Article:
Laser dynamic photoelasticity and digital image analysis for nondestructive evaluation of surface and near surface flaws through ultrasonic spectroscopy

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Raj, Babak
Major Professor
Christian P. Burger
Committee Member
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Engineering Science and Mechanics

The interaction of Rayleigh surface waves with artificial surface-breaking and near surface flaws in a half-space have been investigated. The work reported in this research substantiates the validity of ultrasonic spectroscopy as an effective tool in nondestructive evaluation of the depth of such flaws;Dynamic photoelasticity was used to obtain full-field visualization of ultrasonic waves propagating in birefringent materials and their interaction with flaws of interest. PSM-1, which is a tough polymer of very low stress fringe value, was chosen as the birefringent material for this research. Sufficient short exposure times were achieved with a high-power pulsed YAG laser which has a pulse duration of about 15 nsec. The output was coupled into an optical fiber which then illuminated the dynamic model. The results are photoelastic pictures with excellent fringe resolution and negligible smearing effect. The maximum fringe orders counted in the transmitted and reflected wave-trains for each surface and sub-surface slit were used to calculate their corresponding transmission and reflection coefficients. The obtained results were compared and agreed well with the available results in the literature;The Fast Fourier Transform of the constructed spatial waveforms was performed to yield the frequency spectrums of the wave-trains. It was observed that some of the variations in the spatial frequency spectrums, particularly the shift in the location of the peaks in these spectrums, were related to the changes in the size of defects. Characteristic plots which demonstrated this relationship, and related the peaks in the spatial frequency spectrums to defect sizes, were constructed. Both the transmitted and reflected wave-trains from the interaction of Rayleigh waves with the defects proved to be effective in the estimation of surface slit depths or the ligament sizes of the near surface slits;The optimal ranges for the detection of the depth of surface slits and the ligament sizes for near surface slits were determined with respect to the Rayleigh wavelength in different materials. In both cases, an estimation was made as to the maximum depth of a surface slit or a ligament size which could be detected and characterized using ultrasonic spectroscopy.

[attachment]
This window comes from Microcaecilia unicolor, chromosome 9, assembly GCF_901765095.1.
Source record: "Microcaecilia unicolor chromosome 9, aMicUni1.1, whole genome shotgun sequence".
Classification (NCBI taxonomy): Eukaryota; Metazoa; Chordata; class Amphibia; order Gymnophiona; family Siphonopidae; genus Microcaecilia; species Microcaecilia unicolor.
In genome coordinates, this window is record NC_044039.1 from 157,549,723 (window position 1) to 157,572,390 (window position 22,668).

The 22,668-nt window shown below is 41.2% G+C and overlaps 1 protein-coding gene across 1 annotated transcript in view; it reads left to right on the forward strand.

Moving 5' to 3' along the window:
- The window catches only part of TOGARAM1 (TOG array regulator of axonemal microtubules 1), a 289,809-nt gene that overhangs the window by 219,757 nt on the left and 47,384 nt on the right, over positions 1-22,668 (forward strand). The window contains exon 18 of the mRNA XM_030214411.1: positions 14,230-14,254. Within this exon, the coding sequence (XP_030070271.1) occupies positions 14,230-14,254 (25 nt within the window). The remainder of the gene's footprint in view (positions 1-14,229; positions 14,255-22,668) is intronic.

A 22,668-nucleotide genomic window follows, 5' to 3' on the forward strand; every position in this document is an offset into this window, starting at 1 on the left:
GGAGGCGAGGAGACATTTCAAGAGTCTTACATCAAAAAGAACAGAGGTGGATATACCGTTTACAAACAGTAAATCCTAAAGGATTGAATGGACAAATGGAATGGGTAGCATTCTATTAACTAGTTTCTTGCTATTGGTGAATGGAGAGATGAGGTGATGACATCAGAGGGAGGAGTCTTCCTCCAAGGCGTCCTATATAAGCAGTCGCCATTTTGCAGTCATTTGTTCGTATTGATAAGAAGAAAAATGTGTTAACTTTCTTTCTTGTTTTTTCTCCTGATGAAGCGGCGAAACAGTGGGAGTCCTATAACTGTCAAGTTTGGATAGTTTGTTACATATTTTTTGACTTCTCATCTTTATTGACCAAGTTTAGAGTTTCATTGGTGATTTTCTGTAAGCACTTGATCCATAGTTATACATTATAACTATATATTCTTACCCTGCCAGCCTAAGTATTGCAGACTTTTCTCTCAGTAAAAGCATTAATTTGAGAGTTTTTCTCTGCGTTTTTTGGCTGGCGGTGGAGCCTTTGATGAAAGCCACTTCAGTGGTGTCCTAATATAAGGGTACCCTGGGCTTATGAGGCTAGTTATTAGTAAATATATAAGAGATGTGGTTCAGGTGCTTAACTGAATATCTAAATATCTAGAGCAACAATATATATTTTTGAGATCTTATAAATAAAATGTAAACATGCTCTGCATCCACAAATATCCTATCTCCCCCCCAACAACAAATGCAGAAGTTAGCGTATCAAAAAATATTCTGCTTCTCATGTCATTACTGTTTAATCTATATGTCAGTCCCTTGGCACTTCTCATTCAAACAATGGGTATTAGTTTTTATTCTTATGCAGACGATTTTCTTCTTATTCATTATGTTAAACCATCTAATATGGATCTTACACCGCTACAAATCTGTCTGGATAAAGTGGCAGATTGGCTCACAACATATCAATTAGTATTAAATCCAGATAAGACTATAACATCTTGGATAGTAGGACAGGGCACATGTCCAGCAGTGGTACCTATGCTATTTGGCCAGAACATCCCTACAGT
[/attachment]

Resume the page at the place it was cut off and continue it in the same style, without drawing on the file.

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Thu Jan 01 00:00:00 UTC 1987